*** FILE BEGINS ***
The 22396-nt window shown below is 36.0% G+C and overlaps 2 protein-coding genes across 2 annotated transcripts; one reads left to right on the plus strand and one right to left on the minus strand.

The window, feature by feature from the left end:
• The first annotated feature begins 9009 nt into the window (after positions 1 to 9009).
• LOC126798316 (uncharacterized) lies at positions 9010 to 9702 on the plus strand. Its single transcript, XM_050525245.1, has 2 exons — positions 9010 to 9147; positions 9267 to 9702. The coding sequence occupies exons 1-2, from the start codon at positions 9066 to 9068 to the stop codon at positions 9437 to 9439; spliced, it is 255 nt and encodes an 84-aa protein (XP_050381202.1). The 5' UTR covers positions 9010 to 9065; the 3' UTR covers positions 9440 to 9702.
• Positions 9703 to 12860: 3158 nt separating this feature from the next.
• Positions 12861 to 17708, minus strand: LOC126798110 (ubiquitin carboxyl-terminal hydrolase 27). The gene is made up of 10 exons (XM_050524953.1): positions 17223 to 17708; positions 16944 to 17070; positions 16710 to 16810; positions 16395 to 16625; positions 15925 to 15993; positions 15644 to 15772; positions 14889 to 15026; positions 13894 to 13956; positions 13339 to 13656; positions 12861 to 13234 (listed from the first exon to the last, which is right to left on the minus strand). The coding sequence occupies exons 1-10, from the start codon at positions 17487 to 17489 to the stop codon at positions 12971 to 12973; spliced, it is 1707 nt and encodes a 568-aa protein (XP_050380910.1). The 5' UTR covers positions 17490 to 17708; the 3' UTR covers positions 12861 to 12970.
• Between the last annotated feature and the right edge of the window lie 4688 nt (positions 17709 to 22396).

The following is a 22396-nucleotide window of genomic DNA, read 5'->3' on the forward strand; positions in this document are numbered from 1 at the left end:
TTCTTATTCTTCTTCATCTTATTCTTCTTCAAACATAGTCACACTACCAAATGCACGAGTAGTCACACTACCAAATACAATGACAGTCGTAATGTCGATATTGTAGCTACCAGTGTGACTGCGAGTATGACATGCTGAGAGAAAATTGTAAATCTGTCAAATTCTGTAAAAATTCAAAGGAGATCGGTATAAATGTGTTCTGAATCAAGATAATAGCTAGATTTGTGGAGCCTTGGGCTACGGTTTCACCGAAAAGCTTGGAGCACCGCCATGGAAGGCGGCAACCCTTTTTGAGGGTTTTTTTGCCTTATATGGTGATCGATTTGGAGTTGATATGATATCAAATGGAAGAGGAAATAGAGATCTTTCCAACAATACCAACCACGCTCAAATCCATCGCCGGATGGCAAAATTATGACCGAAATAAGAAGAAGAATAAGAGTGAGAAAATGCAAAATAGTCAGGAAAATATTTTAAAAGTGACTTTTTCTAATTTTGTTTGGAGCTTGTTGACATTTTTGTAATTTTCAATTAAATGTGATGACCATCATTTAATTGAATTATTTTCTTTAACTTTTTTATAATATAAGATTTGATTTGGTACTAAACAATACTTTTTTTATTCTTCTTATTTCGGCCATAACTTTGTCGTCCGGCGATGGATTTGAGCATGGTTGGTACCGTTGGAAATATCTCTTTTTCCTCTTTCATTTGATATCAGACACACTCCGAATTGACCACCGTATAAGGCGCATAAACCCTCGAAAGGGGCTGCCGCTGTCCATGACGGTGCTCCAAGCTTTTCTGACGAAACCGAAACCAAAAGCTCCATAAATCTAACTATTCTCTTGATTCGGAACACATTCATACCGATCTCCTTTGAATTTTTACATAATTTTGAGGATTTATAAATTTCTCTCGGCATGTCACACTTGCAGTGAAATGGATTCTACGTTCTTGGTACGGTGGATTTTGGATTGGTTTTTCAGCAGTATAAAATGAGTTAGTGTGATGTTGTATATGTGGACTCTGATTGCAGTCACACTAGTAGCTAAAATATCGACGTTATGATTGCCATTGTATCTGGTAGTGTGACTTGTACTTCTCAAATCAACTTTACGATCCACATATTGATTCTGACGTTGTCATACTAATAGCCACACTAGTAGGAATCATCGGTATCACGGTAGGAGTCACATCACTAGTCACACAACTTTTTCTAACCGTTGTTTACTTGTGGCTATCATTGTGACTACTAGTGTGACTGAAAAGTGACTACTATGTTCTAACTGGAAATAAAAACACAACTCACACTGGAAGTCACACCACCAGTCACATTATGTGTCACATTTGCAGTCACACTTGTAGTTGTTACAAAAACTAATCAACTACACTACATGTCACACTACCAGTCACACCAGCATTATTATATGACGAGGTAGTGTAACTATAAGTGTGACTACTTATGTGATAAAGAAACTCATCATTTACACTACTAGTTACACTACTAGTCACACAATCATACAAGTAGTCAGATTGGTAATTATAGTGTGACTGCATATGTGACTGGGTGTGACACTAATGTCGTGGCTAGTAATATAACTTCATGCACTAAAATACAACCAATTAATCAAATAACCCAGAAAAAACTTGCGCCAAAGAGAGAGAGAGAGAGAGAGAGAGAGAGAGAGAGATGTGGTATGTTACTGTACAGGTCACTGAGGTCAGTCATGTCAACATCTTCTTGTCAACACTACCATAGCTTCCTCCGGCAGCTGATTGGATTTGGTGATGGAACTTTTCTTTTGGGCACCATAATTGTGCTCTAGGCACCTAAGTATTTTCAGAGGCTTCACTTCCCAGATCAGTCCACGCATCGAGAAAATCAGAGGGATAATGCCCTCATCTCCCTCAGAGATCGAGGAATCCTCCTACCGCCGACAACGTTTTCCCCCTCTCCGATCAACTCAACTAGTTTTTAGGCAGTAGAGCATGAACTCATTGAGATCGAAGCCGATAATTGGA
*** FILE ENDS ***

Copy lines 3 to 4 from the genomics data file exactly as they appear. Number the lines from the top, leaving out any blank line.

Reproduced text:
• The first annotated feature begins 9009 nt into the window (after positions 1 to 9009).
• LOC126798316 (uncharacterized) lies at positions 9010 to 9702 on the plus strand. Its single transcript, XM_050525245.1, has 2 exons — positions 9010 to 9147; positions 9267 to 9702. The coding sequence occupies exons 1-2, from the start codon at positions 9066 to 9068 to the stop codon at positions 9437 to 9439; spliced, it is 255 nt and encodes an 84-aa protein (XP_050381202.1). The 5' UTR covers positions 9010 to 9065; the 3' UTR covers positions 9440 to 9702.